For me, there are three parts to a great trip: The anticipation, planning where we’ll go and what we hope to see. The trip itself, complete with all the sensory stimuli, from the tantalizing scent of bacon sizzling to the incessant itch of no-see-um bites, the sun hot on my back casting for fish, or the lights of the Bateaux Mouches flashing through the arched windows of a Paris apartment on the Seine. The third, of course, is the many memories, and all the tales to tell.
So here’s what’s on offer for anticipation: Winging our way to Florida’s Gulf Coast (look up Pasco County) to swim with manatees (OK, the manatees aren’t guaranteed — wildlife never is — but they’re a real possibility); snorkeling in the Crystal River, fishing the Florida flats (fish aren’t guaranteed either, but if you don’t have your line in the water, you are guaranteed not to catch anything), plus golf on the Gulf. There’ll be fun and photos, and some fine food, so come on along the week of May 20th. I’m new at this, but my personal technogeek (tall, slim, beautiful, and 12) tells me I can post from my phone, and I have every intention of finding out how.
(A moment of silence, please, for Steve Jobs, the guy who made it possible for me to share my world in real time. )
How about Fourth of July in the Thousand Islands, those tiny dots in the St. Lawrence River that straddle the international border between upstate New York and the grand land of Canada? One of those dots is Grenell Island, not far from Clayton, New York. Thousand Islands has long been a summer resort for those who seek to escape the East Coast’s heat and humidity. The little clapboard church on Grenell celebrates one hundred years of service and services this year. One of the cottages, of much the same vintage, needs its annual dose of repair, and we’ll be there. New railings will go up on the second story veranda that looks across the river toward Canada. A summer morning spent identifying the huge ships that ply their way up and down the St. Lawrence Seaway is time well spent. Cheat sheets are available identifying the logos of the shipping lines, clearly emblazoned on the stacks of the vessels. It’s the armchair traveler’s version of going to sea. One can’t help but wonder where the ships are from, where they are bound, and how long from home they might be. Where I stay is a two-story cottage built by a friend’s grandfather on pre-Cambrian rocks that date from the last Ice Age. It’s still in the family, and every summer, family and friends alike show up to fix whatever needs fixing, and plant the garden (pockets, fissures, and small crevasses in the rock packed with soil) with whatever needs planting from peas to peonies.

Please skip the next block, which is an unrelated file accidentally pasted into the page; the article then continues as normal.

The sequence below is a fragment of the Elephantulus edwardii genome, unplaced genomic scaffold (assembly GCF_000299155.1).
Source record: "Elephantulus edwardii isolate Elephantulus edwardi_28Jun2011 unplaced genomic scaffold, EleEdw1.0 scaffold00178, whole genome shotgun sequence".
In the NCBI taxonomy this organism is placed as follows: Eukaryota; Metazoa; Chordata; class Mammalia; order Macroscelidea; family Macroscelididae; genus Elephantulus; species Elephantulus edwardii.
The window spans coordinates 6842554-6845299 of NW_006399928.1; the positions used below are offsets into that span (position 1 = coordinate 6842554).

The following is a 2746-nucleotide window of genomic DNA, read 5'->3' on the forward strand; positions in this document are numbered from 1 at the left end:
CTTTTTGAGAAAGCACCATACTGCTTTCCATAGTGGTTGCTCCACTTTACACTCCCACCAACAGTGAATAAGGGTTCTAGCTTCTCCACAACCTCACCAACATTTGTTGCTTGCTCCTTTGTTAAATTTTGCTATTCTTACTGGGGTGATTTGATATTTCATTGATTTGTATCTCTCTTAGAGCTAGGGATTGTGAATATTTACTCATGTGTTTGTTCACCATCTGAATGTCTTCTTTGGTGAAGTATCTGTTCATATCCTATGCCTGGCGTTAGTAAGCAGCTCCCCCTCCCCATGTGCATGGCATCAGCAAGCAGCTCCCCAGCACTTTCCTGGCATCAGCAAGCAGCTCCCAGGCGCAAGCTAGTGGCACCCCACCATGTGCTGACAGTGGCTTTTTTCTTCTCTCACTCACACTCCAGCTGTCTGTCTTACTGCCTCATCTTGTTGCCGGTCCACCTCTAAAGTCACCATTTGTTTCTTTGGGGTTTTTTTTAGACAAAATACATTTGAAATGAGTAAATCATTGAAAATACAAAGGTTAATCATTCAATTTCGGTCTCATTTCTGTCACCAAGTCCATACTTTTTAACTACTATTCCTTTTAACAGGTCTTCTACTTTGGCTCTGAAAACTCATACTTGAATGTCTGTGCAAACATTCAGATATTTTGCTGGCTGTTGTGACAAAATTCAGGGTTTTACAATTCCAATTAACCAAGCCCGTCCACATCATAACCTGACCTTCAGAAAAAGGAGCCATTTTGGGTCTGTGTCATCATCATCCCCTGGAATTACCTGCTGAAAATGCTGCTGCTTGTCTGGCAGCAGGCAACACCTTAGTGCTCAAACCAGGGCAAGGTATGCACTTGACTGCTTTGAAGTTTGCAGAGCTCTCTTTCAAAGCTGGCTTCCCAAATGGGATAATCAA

The coup de grace: Remember that apartment I mentioned on the Seine in Paris? A couple of days ago I received a phone call from the friend who lived there inviting me to come stay at a big, old house in the French countryside belonging to a school chum from France’s highly regarded HEC (Haute Ecole Commerciale — think Harvard Business School or the London School of Economics, but way sexier. It is in Paris, after all.). Further conversation gave me to understand that the big, old house, aka the Chateau de Vermette, is a 16th century castle on France’s list of historic properties, a prized part of the French patrimony, once a portion of Eleanor of Aquitaine’s dowry, and now a privately owned castle complete with a moat, multiple turrets, and 30 beds. Here are the pictures. We’ll be there in mid-July if I can figure out a way to get there without swimming the Atlantic. Follow the blog to find out how things develop.
See you again soon!